Understanding Ssdi-dac Benefits And Medicaid Eligibility

Understanding SSDI-DAC Benefits and Medicaid Eligibility

In the past, recipients of Supplemental Security Income (SSI) had to navigate a separate process to apply for the Disabled Adult Child (DAC) benefit under Social Security. While this still holds true in many states, there’s a nationwide shift toward automatically transitioning eligible individuals from SSI to SSDI-DAC. Let’s delve into the details.

1. What Is SSDI-DAC?

  • SSDI-DAC stands for Disabled Adult Child benefits. Unlike SSI, which is an entitlement benefit, SSDI-DAC is an insurance benefit partially funded by prior contributions.
  • Eligibility: To qualify, an unmarried adult child must have a disability that began between ages 18 and 22 and continues beyond age 22. Importantly, the benefit is based on the parent’s earnings record, not the disabled adult child’s own work history.

2. Income Considerations:

  • Recent inflation increases have impacted overall payments, potentially pushing SSDI-DAC benefits above the monthly income limit required for Medicaid eligibility.
  • Medicaid’s income limit varies by locality and is generally calculated at 300% of the poverty level.

3. Navigating Protections:

  • The Social Security Act shields those who switch from SSI to SSDI-DAC from losing Medicaid benefits.
  • However, additional income sources (even as little as $10 from employment or another small pension) combined with SSDI-DAC benefits can erode this protection.
  • Uneven application and lack of awareness contribute to challenges faced by beneficiaries.
  • Some individuals have been forced to quit vital jobs due to these complexities.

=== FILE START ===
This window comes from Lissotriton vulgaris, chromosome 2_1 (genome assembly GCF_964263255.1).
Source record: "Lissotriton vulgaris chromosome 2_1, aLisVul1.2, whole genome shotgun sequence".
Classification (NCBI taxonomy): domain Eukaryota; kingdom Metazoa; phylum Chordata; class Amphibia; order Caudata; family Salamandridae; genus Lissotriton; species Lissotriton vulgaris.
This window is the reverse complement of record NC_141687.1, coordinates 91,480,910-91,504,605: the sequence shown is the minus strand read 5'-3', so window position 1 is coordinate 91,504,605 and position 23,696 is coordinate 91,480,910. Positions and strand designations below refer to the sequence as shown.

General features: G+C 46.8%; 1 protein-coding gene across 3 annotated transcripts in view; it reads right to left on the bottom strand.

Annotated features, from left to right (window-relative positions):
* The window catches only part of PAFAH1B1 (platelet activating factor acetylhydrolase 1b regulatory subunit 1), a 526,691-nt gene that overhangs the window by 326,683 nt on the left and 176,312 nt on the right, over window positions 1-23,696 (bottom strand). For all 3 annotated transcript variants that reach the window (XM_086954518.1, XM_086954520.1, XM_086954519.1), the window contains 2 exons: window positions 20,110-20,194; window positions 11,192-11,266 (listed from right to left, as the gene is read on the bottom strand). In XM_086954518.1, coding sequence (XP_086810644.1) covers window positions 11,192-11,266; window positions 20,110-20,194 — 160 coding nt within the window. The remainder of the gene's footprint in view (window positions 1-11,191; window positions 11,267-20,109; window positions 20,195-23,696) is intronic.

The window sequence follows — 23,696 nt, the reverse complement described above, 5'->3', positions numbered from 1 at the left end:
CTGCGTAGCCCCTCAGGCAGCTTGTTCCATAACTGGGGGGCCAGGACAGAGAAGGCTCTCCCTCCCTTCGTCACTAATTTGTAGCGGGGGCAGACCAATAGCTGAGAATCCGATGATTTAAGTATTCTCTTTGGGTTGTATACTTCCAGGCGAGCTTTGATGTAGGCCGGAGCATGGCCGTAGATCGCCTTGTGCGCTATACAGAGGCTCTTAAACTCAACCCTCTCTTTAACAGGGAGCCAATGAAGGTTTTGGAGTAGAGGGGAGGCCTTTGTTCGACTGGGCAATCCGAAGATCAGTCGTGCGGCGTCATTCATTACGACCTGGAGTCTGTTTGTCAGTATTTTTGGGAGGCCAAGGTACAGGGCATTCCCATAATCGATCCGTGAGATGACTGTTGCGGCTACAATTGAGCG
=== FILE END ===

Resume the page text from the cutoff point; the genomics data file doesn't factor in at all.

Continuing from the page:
• Parents worry that their child might lose essential Medicaid waiver services upon their passing.

Our Advocacy Efforts

1. Virginia’s Revenue-Neutral Approach:

  • Kristin worked in tandem with the Autism Society of Central Virginia and many other constituents to advocate for clarity in the state. Due to their advocacy, the Virginia legislature passed a bill instructing the Department of Medical Assistance Services (DMAS) to exclude SSDI-DAC income when calculating Medicaid waiver eligibility.
  • Revenue Impact Assessment: To ensure revenue neutrality, the bill enacts a two-year period during which DMAS will disregard SSDI-DAC income for eligibility purposes. DMAS will then evaluate the revenue impact during the next general session.
  • This approach aims to maintain Medicaid coverage while addressing financial concerns. Advocates are poised and ready to continue advocating to make sure this bill becomes permanent.

2. Federal Advocacy and the Path Forward:

  • Beyond Virginia, Kristin is taking her advocacy efforts to Capitol Hill in Washington, DC. Meeting with federal legislators, she aims to discuss the same issue.
  • Federal Legislation: While states have grappled with this issue, a federal bill could provide consistent guidelines. The Center for Medicare and Medicaid Services (CMS) has allowed states to selectively disregard certain income types while maintaining federal funding.
  • Impact on Families: A federal law would alleviate concerns for families of individuals with developmental disabilities. It ensures that work history or a parent’s passing won’t jeopardize essential home and community-based services.
  • Empowering Employment: By removing barriers, such legislation encourages employment within the community.

3. Ongoing Advocacy:

  • Our passion for advocating for the community continues.  Advocating for disability-related issues, income equality, and employment opportunities, we are looking to build a better future for all.

Source: SSA.gov

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